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Florence Sabin

American anatomist, history research paper.
by

Hannah Shea

on 2 December 2012

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Transcript of Florence Sabin

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Florence Sabin, an American Anatomist “The name of Florence Sabin will always be revered by anyone who henceforth looks through a microscope at a blood cell.” Florence Sabin was born on November 9, 1871 in Central City, Colorado.

She cared about the wellbeing of all people, helped create improved medical facilities and medicine for the people of Denver and Colorado.

She was involved in helping to pass legislation that improved the healthcare in Colorado and did important research on the lymphatic system and other research that improved general health.

However, Sabin spent most of her life outside of Colorado helping people from Baltimore to New York City. Sabin and her sister, Mary, moved to Forest, Illinois after the death of their mother; they lived with their uncle there.

After Sabin graduated from Vermont Academy, she followed her sister to Smith college in Massachusetts where she earned her bachelors degree in science.

Sabin wanted to attend Johns Hopkins medical school in Baltimore but couldn't afford the tuition.

So instead, Sabin moved back to Colorado to work in the Biology Department at Smith College.

After working at Smith College, she was now able to afford to go to Johns Hopkins where she began a professional relationship with Doctor Franklin Mall; the school's professor of anatomy When Sabin wasn’t researching her controversial topics in the scientific community, she was out in the public pushing for women’s rights.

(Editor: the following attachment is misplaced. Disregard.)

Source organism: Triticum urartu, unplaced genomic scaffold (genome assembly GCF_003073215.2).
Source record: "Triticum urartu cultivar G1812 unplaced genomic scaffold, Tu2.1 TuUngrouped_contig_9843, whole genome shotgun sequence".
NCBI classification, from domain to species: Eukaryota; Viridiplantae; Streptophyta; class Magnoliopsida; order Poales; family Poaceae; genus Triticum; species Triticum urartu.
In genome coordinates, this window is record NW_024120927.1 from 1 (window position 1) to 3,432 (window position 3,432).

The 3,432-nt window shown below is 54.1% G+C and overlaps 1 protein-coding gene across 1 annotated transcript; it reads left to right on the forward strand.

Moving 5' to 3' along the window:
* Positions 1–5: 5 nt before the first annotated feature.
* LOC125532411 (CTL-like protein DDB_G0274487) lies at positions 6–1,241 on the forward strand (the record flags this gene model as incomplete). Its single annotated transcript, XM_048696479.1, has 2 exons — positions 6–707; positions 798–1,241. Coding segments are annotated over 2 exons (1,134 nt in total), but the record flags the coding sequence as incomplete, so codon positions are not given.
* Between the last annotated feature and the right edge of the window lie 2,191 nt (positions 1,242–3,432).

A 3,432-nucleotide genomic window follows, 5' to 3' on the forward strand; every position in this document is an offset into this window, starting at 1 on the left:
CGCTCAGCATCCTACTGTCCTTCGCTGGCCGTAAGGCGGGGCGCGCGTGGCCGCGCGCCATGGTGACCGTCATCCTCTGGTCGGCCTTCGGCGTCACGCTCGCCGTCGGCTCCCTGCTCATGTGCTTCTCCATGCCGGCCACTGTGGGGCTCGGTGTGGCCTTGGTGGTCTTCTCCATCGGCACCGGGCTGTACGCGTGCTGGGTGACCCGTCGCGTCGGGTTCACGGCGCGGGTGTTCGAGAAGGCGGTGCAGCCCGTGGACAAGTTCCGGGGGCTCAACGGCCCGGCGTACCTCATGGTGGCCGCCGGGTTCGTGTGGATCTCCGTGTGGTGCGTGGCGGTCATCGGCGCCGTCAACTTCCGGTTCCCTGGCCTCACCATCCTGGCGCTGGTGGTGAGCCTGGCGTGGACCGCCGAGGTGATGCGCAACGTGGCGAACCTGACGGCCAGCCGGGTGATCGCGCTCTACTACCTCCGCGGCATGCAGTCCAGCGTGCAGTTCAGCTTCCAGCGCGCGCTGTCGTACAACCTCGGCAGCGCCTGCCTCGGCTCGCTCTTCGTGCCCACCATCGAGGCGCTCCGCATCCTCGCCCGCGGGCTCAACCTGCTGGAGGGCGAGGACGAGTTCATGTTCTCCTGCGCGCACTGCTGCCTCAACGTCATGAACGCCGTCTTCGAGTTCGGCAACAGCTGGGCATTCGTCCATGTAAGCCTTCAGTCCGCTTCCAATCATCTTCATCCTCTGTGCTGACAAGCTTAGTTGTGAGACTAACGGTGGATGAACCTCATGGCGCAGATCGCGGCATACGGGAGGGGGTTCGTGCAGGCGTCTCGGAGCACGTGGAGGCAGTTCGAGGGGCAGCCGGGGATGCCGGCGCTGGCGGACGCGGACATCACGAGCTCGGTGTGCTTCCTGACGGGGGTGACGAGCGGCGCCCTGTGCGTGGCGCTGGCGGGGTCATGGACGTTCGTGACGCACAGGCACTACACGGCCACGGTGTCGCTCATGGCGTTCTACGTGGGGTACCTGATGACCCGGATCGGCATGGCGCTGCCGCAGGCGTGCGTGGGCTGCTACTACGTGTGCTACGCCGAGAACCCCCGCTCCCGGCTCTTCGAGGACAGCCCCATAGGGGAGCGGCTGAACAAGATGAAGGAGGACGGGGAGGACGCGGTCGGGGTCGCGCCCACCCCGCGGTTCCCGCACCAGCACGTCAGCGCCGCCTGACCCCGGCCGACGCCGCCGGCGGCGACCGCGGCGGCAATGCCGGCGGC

She was a suffragist, feminist, and scientist working on not only discoveries and research for the medical community but she was also a campaigner for the equal rights of women and the vote.

During her life, Sabin received rewards and/or honors for her successes.

She recieved the Honorary Degree at the University of Colorado commencement exercises, named top woman in the science field, was honored in Woman's Hall of Fame at the World Fair in New York, and there is even a statue of Florence Sabin by Joy Buba in Statuary Hall in Washington, D.C.

She wanted to see more women creating outstanding research discoveries so that in the end, the general public and scientific community will be successful when it comes to understanding and curing sickness and disease. Even after Sabin's final project for the scientific community, she continued helping the state she was born in with its health issues.

Sabin became interested in Denver’s public health issues and was offered a seat by the chairman of the board of directors at Children’s Hospital in 1942

Colorado had very primitive health laws at the time and Sabin also tried convincing the Legislature to improve cleanliness of produced milk, water, and continuously document problems and discoveries to ensure health of people.

While on the board for Public Health, Sabin organized a clean-up of Denver.

Her belief that health facilities should be available to people in cities were so great that she influenced the State legislature to pass four of the six ‘Sabin Bills’ in order to get Denver and most of Colorado back in shape Several years later, Florence was worn out from caring for her ill sister while still recovering from her own sickness. “Sabin sat down to watch the World Series game on October 3, 1953, in which her favorite team, the Brooklyn Dodgers, was playing; she died of a heart attack before the game was over.”

Her life was an example to women and demonstrated how they could become successful in any medical career, especially in research.

Even Sabin, in the early 1900s, was able to accomplish astounding research findings with the technology she had access too.